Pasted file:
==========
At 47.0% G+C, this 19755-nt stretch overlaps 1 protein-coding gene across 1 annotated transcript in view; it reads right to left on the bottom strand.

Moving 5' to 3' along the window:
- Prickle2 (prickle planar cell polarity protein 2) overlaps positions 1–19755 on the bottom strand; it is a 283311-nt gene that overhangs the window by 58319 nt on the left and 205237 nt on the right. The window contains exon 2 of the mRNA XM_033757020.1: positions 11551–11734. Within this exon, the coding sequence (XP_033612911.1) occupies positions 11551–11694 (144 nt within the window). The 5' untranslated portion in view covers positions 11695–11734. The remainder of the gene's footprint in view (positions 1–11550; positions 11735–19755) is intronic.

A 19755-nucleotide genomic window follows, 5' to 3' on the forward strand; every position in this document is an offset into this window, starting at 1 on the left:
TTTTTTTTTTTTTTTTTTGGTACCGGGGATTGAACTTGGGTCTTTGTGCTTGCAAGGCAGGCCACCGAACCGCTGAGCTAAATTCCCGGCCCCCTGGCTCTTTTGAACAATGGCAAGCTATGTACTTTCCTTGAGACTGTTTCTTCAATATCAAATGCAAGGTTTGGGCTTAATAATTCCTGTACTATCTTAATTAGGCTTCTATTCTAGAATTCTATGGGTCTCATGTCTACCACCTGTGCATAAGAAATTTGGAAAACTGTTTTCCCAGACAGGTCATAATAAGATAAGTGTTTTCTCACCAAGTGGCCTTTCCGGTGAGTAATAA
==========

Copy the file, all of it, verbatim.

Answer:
At 47.0% G+C, this 19755-nt stretch overlaps 1 protein-coding gene across 1 annotated transcript in view; it reads right to left on the bottom strand.

Moving 5' to 3' along the window:
- Prickle2 (prickle planar cell polarity protein 2) overlaps positions 1–19755 on the bottom strand; it is a 283311-nt gene that overhangs the window by 58319 nt on the left and 205237 nt on the right. The window contains exon 2 of the mRNA XM_033757020.1: positions 11551–11734. Within this exon, the coding sequence (XP_033612911.1) occupies positions 11551–11694 (144 nt within the window). The 5' untranslated portion in view covers positions 11695–11734. The remainder of the gene's footprint in view (positions 1–11550; positions 11735–19755) is intronic.

A 19755-nucleotide genomic window follows, 5' to 3' on the forward strand; every position in this document is an offset into this window, starting at 1 on the left:
TTTTTTTTTTTTTTTTTTGGTACCGGGGATTGAACTTGGGTCTTTGTGCTTGCAAGGCAGGCCACCGAACCGCTGAGCTAAATTCCCGGCCCCCTGGCTCTTTTGAACAATGGCAAGCTATGTACTTTCCTTGAGACTGTTTCTTCAATATCAAATGCAAGGTTTGGGCTTAATAATTCCTGTACTATCTTAATTAGGCTTCTATTCTAGAATTCTATGGGTCTCATGTCTACCACCTGTGCATAAGAAATTTGGAAAACTGTTTTCCCAGACAGGTCATAATAAGATAAGTGTTTTCTCACCAAGTGGCCTTTCCGGTGAGTAATAA